How would I round the result from two divided numbers, e.g.
3/2
As when I do
testOne=$((3/2))
$testOne contains "1" when it should have rounded up to "2" as the answer from 3/2=1.5
How would I round the result from two divided numbers, e.g.
3/2
As when I do
testOne=$((3/2))
$testOne contains "1" when it should have rounded up to "2" as the answer from 3/2=1.5
To do rounding up in truncating arithmetic, simply add (denom-1)
to the numerator.
Example, rounding down:
N/2
M/5
K/16
Example, rounding up:
(N+1)/2
(M+4)/5
(K+15)/16
To do round-to-nearest, add (denom/2)
to the numerator (halves will round up):
(N+1)/2
(M+2)/5
(K+8)/16
testOne=$(( (3 + (2 - 1) / 2))
. Even more generally, but in Bash syntax, it would be something like answer=$(( ($numerator + ($denominator - 1) / $denomonator))
. You can also do it this way which eliminates all the dollar signs and allows more freedom with spaces (such as around the equal sign): ((answer = (numerator + (denominator - 1) / denomonator))
Mar 7, 2010 at 14:25
testOne=$(( (3 + (2 - 1) / 2))
correct: testOne=$(( (3 + (2 - 1)) / 2))
Mar 5, 2017 at 17:36
Good Solution is to get Nearest Round Number is
var=2.5
echo $var | awk '{print int($1+0.5)}'
Logic is simple if the var decimal value is less then .5 then closest value taken is integer value. Well if decimal value is more than .5 then next integer value gets added and since awk then takes only integer part. Issue solved
bash will not give you correct result of 3/2 since it doesn't do floating pt maths. you can use tools like awk
$ awk 'BEGIN { rounded = sprintf("%.0f", 3/2); print rounded }'
2
or bc
$ printf "%.0f" $(echo "scale=2;3/2" | bc)
2
awk 'BEGIN { rounded = sprintf("%.0f", 1.000001/2); print rounded }'
returns 1
$ echo 4.5 |awk '{printf "%.0f",$0}'
gives 4 while $ echo 5.5 |awk '{printf "%.0f",$0}'
gives 6 – rounds .5 to nearest even integer
If you have integer division of positive numbers which rounds toward zero, then you can add one less than the divisor to the dividend to make it round up.
That is to say, replace X / Y
with (X + Y - 1) / Y
.
Proof:
Case 1: X = k * Y
(X is integer multiple of Y): In this case, we have (k * Y + Y - 1) / Y
, which splits into (k * Y) / Y + (Y - 1) / Y
. The (Y - 1)/Y
part rounds to zero, and we are left with a quotient of k
. This is exactly what we want: when the inputs are divisible, we want the adjusted calculation to still produce the correct exact quotient.
Case 2: X = k * Y + m
where 0 < m < Y
(X is not a multiple of Y). In this case we have a numerator of k * Y + m + Y - 1
, or k * Y + Y + m - 1
, and we can write the division out as (k * Y)/Y + Y/Y + (m - 1)/Y
. Since 0 < m < Y
, 0 <= m - 1 < Y - 1
, and so the last term (m - 1)/Y
goes to zero. We are left with (k * Y)/Y + Y/Y
which work out to k + 1
. This shows that the behavior rounds up. If we have an X
which is a k
multiple of Y
, if we add just 1 to it, the division rounds up to k + 1
.
But this rounding is extremely opposite; all inexact divisions go away from zero. How about something in between?
That can be achieved by "priming" the numerator with Y/2
. Instead of X/Y
, calculate (X+Y/2)/Y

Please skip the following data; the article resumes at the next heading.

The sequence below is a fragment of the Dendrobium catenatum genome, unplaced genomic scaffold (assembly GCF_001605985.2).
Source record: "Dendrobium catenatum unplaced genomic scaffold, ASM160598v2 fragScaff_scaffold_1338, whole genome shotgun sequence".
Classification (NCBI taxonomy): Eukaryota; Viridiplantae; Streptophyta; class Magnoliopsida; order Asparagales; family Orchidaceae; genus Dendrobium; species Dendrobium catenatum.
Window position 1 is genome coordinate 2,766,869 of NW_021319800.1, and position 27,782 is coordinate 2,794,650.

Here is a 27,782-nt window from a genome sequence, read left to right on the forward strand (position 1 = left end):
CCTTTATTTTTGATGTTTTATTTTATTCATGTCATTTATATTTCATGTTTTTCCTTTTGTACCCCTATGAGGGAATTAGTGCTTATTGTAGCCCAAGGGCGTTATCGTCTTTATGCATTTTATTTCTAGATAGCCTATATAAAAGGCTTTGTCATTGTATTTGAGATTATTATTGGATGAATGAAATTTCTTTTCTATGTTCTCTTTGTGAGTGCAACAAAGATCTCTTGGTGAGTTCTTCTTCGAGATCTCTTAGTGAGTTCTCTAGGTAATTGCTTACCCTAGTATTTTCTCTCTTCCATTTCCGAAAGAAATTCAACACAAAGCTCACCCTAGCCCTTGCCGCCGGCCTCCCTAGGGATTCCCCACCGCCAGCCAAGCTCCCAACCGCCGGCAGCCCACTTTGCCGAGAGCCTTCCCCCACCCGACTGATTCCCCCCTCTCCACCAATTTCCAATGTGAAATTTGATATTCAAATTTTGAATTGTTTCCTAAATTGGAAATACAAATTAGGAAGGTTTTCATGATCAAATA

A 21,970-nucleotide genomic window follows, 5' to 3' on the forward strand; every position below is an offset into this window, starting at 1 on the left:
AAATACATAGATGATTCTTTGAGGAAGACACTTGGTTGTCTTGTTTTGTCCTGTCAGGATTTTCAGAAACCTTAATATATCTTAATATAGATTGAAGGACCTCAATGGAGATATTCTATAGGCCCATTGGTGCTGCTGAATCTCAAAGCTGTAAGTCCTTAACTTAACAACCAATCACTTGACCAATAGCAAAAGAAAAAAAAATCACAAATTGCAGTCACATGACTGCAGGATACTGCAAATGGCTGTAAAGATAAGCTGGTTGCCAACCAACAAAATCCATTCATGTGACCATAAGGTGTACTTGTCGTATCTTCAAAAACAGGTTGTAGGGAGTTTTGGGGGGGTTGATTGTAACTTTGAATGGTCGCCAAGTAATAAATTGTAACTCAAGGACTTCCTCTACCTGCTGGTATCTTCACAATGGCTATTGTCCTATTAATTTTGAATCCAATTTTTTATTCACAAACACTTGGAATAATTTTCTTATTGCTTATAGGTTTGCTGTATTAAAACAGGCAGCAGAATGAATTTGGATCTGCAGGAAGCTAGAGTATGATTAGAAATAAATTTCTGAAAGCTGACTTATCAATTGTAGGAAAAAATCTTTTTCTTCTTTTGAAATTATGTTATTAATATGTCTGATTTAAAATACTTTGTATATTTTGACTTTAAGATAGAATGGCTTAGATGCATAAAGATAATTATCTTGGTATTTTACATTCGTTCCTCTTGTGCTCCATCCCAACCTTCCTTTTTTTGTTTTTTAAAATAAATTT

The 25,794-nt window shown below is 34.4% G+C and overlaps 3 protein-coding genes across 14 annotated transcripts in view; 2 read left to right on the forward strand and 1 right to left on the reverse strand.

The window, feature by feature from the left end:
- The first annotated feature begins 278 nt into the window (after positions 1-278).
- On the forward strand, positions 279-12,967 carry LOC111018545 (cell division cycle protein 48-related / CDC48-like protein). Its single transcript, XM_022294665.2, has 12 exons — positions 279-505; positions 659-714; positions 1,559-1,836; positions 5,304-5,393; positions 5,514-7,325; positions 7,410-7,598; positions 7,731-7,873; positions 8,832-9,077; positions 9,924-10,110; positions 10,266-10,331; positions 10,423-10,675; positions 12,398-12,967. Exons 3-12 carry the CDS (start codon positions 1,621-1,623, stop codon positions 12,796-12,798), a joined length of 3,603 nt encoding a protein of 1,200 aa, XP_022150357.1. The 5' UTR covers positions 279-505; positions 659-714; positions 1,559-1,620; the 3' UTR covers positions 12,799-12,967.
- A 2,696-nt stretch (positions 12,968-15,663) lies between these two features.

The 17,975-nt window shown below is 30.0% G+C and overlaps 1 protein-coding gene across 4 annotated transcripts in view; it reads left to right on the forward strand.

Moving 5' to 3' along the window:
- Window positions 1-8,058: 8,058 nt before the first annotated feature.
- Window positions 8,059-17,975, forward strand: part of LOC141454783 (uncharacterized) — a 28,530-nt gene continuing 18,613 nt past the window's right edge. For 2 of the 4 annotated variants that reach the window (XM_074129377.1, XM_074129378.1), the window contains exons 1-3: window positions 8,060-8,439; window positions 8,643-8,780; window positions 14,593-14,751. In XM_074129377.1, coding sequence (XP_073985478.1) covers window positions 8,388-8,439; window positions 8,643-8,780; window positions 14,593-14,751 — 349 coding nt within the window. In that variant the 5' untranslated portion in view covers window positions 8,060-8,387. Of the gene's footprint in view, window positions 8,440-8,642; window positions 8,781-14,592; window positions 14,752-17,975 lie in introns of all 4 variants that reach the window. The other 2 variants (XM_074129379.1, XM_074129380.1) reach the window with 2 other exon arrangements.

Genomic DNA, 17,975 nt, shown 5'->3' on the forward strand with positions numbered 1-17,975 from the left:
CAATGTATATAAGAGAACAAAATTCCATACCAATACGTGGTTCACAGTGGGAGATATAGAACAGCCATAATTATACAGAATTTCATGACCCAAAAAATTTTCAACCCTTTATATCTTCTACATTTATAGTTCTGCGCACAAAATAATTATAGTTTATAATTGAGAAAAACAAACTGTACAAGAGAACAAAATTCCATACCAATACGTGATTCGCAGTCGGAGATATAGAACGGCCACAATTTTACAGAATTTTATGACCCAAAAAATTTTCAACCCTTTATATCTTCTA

. Instead of proof, let's go empirical on this one:
$ round()
> {
> echo $((($1 + $2/2) / $2))
> }
$ round 4 10
0
$ round 5 10
1
$ round 6 10
1
$ round 9 10
1
$ round 10 10
1
$ round 14 10
1
$ round 15 10
2
Whenever the divisor is an even, positive number, if the numerator is congruent to half that number, it rounds up, and rounds down if it is one less than that.
For instance, round 6 12
goes to 1
, as do all values which are equal to 6
, modulo 12
, like 18
(which goes to 2) and so on. round 5 12
goes down to 0
.
For odd numbers, the behavior is correct. None of the exact rational numbers are midway between two consecutive multiples. For instance, with a denominator of 11
we have 5/11 < 5.5/11 (exact middle) < 6/11
; and round 5 11
rounds down, whereas round 6 11
rounds up.
round x y
takes x
divided by y
and rounds to the nearest integer.
Given a floating point value, we can round it trivially with printf
:
# round $1 to $2 decimal places
round() {
printf "%.${2:-0}f" "$1"
}
Then,
# do some math, bc style
math() {
echo "$*" | bc -l
}
$ echo "Pi, to five decimal places, is $(round $(math "4*a(1)") 5)"
Pi, to five decimal places, is 3.14159
Or, to use the original request:
$ echo "3/2, rounded to the nearest integer, is $(round $(math "3/2") 0)"
3/2, rounded to the nearest integer, is 2
printf "%.0f" "0.5"
prints 0
instead of the expected 1
, while printf "%.0f" "0.6"
prints 1
as expected.
Nov 11, 2016 at 15:30
printf "%.2f" "$1"
is wrong: printf "%.0f" "2.6"
: bash: printf: 2.6: invalid number
.
printf "%.${2:-0}f" "$1"
. I cannot change 1 character :-(
To round up you can use modulus.
The second part of the equation will add to True if there's a remainder. (True = 1; False = 0)
ex: 3/2
answer=$(((3 / 2) + (3 % 2 > 0)))
echo $answer
2
ex: 100 / 2
answer=$(((100 / 2) + (100 % 2 > 0)))
echo $answer
50
ex: 100 / 3
answer=$(((100 / 3) + (100 % 3 > 0)))
echo $answer
34
If the decimal separator is comma (eg : LC_NUMERIC=fr_FR.UTF-8, see here):
$ printf "%.0f" $(echo "scale=2;3/2" | bc)
bash: printf: 1.50: nombre non valable
0
Substitution is needed for ghostdog74 solution :
$ printf "%.0f" $(echo "scale=2;3/2" | bc | sed 's/[.]/,/')
2
or
$ printf "%.0f" $(echo "scale=2;3/2" | bc | tr '.' ',')
2
Another solution is to do the division within a python command. For example:
$ numerator=90
$ denominator=7
$ python -c "print (round(${numerator}.0 / ${denominator}.0))"
Seems less archaic to me than using awk.
I think this should be enough.
$ echo "3/2" | bc
Following worked for me.
#!/bin/bash
function float() {
bc << EOF
num = $1;
base = num / 1;
if (((num - base) * 10) > 1 )
base += 1;
print base;
EOF
echo ""
}
float 3.2